Category Archives: Articles

Top priorities for Haibatullah, new Afghan Taliban leader

(CNN)In the year that he openly led the Afghan Taliban Movement, Akhtar Mohammad Mansour, who was killed by a U.S drone strike Saturday, proved to be a consummate political actor.

After seizing power in a rapidly summoned conclave, he proceeded to consolidate his hold over the movement, deflect attempts by the pro-Taliban clergy (ulema) to question his authority, co-opt or eliminate dissidents, renew the Taliban’s war strategy and defy all efforts to maneuver the Taliban into peace negotiations.
To achieve all of this, Mansour drew on a rich repertoire of stratagems.

Photos: Scene from reported strike on Taliban leaders

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The Taliban replaces its dead leader – and prepares for some tricky internal politics

The May 21 drone strike that killed Taliban leader Akhtar Mohammad Mansoorwas no ordinary assassination; it was an act of armed politics against an acutely political war strategist. The

The scene of the drone strike said to have killed the Taliban’s leader. EPA

Taliban has already named Mansoor’s successor, Mawlawi Haibatullah Akhundzada, and is reassuring its members that the status quo will endure – but Mansoor

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Black flags and balaclavas: how jihadists dress for imaginary war

Source Link:   Author: Michael SempleQueen’s University Belfast

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The first thing that I noticed in the gruesome pictures of two gunmen fleeing the scene of their attack on Charlie Hebdo was that the men were dressed from head to toe in black.

It might sound strange, but terrorist couture is a surprisingly relevant detail from which to start making sense of what happened in Paris, and how it connects to other acts of jihadi terrorism worldwide.

The attackers dressed to look like members of a paramilitary force not to trick their way through a security check, but to symbolise their belonging to an army – albeit an imagined one.

Explainer: who are the Pakistani Taliban?

By Michael Semple, Queen’s University Belfast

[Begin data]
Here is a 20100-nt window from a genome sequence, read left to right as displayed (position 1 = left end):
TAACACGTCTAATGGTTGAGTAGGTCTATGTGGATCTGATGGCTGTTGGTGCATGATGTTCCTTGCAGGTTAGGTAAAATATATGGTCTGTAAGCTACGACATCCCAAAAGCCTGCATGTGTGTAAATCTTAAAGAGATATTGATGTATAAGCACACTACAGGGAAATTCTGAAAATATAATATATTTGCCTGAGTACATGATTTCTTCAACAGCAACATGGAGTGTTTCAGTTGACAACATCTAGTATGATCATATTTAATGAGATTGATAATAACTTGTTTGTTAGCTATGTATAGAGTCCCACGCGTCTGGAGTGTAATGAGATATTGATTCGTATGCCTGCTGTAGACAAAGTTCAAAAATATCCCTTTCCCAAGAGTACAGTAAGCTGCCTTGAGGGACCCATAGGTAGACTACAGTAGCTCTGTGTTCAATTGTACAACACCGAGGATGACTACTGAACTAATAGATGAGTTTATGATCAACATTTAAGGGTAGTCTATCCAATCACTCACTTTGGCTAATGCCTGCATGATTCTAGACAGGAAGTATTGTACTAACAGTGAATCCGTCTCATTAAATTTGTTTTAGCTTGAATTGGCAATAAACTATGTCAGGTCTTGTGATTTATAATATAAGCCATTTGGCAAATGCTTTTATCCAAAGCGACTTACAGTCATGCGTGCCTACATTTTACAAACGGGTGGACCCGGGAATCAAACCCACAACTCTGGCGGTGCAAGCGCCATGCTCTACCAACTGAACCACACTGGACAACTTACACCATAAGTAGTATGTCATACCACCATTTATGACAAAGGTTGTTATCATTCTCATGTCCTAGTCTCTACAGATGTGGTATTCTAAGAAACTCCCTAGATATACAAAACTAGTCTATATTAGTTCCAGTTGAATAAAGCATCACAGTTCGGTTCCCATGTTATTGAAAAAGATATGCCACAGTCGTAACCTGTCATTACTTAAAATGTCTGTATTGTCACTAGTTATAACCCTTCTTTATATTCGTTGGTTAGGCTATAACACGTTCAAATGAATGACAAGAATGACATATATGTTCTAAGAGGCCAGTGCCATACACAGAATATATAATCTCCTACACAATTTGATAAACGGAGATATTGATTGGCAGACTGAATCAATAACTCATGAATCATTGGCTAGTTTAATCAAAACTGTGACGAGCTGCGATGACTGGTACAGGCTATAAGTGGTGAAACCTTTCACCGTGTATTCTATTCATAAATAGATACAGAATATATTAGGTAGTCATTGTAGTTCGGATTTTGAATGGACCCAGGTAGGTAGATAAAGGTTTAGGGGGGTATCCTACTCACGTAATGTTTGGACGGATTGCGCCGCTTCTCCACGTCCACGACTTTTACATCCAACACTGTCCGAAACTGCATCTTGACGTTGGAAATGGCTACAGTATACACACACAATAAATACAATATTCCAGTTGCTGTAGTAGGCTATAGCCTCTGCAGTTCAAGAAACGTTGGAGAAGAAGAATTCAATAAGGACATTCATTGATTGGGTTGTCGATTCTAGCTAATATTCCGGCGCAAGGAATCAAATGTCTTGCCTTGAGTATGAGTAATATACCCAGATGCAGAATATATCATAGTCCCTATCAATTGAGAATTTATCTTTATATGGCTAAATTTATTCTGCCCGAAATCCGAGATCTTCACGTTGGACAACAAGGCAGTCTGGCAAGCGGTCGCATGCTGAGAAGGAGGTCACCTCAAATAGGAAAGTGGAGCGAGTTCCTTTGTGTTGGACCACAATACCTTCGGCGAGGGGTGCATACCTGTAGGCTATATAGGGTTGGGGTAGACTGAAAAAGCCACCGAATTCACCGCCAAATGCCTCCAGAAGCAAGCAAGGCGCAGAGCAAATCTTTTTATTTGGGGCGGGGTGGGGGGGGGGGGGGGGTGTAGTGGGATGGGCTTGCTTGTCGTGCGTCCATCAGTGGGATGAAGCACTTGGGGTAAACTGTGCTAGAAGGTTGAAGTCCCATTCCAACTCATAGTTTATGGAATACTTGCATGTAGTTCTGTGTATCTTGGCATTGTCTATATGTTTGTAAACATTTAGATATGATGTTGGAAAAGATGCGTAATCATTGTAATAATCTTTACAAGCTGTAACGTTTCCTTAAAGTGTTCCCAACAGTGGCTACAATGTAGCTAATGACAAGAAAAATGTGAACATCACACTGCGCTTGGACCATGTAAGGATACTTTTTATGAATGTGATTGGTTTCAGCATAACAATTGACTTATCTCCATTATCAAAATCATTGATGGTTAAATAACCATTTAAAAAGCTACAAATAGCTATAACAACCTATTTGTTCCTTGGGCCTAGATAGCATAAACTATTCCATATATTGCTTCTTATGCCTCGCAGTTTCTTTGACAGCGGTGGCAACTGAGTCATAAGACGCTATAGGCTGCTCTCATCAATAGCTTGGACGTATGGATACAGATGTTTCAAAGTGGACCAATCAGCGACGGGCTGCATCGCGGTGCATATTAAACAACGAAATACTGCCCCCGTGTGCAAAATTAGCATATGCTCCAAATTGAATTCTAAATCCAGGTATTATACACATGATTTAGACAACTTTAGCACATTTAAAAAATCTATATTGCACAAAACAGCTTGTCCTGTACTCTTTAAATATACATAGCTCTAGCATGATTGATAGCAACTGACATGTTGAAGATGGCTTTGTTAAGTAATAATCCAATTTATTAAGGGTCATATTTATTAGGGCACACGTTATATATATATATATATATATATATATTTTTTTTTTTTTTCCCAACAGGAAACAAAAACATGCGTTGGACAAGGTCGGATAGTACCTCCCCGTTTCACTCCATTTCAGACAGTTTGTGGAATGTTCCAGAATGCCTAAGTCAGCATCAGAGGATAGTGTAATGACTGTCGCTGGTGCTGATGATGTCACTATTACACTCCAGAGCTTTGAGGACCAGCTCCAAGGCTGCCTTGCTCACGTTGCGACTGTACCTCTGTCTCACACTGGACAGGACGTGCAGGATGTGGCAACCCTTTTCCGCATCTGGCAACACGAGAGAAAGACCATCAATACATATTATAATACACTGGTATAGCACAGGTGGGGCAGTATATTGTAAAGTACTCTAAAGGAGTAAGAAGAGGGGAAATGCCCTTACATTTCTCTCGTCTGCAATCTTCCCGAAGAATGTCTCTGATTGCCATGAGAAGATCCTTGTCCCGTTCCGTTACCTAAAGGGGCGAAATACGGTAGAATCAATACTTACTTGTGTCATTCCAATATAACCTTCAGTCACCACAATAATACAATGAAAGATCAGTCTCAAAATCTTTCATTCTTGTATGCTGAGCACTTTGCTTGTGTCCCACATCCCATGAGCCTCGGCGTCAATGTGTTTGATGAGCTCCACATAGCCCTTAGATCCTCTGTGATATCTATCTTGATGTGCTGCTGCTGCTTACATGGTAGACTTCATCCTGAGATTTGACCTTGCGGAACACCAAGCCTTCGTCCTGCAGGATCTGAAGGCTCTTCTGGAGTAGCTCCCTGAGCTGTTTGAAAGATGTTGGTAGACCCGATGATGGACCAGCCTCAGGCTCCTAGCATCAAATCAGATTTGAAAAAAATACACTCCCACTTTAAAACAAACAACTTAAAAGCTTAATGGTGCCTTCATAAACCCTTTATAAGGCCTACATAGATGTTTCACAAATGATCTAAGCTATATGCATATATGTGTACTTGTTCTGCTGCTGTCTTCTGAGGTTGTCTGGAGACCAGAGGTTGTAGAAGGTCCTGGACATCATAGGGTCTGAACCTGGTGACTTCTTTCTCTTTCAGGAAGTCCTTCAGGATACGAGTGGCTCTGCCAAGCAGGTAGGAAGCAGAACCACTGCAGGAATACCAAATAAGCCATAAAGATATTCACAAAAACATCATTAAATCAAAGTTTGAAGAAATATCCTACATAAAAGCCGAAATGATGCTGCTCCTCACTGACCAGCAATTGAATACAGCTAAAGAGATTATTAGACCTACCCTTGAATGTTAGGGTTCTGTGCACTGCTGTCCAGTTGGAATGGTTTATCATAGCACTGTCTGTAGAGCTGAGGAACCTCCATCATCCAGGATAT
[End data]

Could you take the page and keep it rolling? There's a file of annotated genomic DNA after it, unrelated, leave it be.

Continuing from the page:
The Pakistani Taliban claimed responsibility for the attack on a school in Peshawar that killed more than 130 children. The militants planned the

A scene of devastation after the Taliban attack in Peshawar. EPA/Bilawal Arbab

massacre to take revenge on the Pakistan army. They murdered the children of their enemy.

By executing these children, the attackers took Pakistan’s violence past a dreadful milestone. But the background to this massacre is a conflict spanning the frontier of Pakistan and Afghanistan. It’s a conflict that has dragged on for more than a decade.

The Pakistan Taliban Movement: An Appraisal

The Pakistan Taliban Movement: An AppraisalPolicy Research Papers
November 2014

In October 2014 the spokesman for the Pakistani Taliban (TTP) announced his movement’s backing for the “Islamic State” (IS) and its efforts to re-establish the Caliphate. The spokesman pledged that the Taliban would align their efforts with the Islamic State by sending fighters and military experts more…

 

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Aafia Siddiqui: the Pakistani female scientist ‘on Isil’s list of demands’

Reports Isil demanded the release of a female scientist jailed for attempted murder suggest the group is trying to build support for Isil in Pakistan and Afghanistan

By Dean Nelson, South Asia Editor

12:37PM BST 21 Aug 2014 on telegraph.co.uk

The Islamic State in Iraq and the Levant (Isil) reportedly called for the release of a female Pakistani scientist with ties to al-Qaeda in exchange for

Aafia Siddiqui and U.S. journalist Steven Sotloff

James Foley.

According to the New York Times, Isil sent through a “laundry list” of demands to the United States which included the release of Dr Aafia Siddiqui, an MIT-trained neuroscientist currently incarcerated in a prison in Texas.

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Five myths about talking to terrorists

The release of U.S. Army Sgt. Bowe Bergdahl by the Taliban last weekend, in exchange for the freeing of five Taliban figures from Guantanamo, has

Sgt. Bowe Bergdahl, right, stands with a Taliban fighter in eastern Afghanistan. (AP)

Sgt. Bowe Bergdahl, right, stands with a Taliban fighter in eastern Afghanistan. (AP)

provoked much agonizing about the rights and wrongs of talking to terrorists. It’s a good moment to consider some of what has been learned from dealing with terrorists — in places from Afghanistan and Pakistan to Northern Ireland — and which lessons have been misunderstood. more…

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Kerry’s options for addressing Afghanistan’s political crisis

The U.S. should use its enormous leverage to seek a solution that both presidential contenders can agree on

July 11, 2014 12:15 PM ET
U.S. Secretary of State John Kerry speaks as he stands next to Afghanistan's presidential candidate Abdullah Abdullah (L) at the U.S. embassy in Kabul on July 11. Jim Bourg /Reuters

U.S. Secretary of State John Kerry speaks as he stands next to Afghanistan’s presidential candidate Abdullah Abdullah (L) at the U.S. embassy in Kabul on July 11. Jim Bourg /Reuters

 

As U.S. Secretary of State John Kerry visits Kabul to help defuse electoral tensions in Afghanistan, here are a few points he should consider: First, the politics of the current crisis go well beyond simple allegations about stuffed ballot boxes or discussions about sore losers. Second, the problem is eminently soluble, and a stable and unified Afghanistan can still emerge from it. Third, he will be confronted with contradictory explanations more…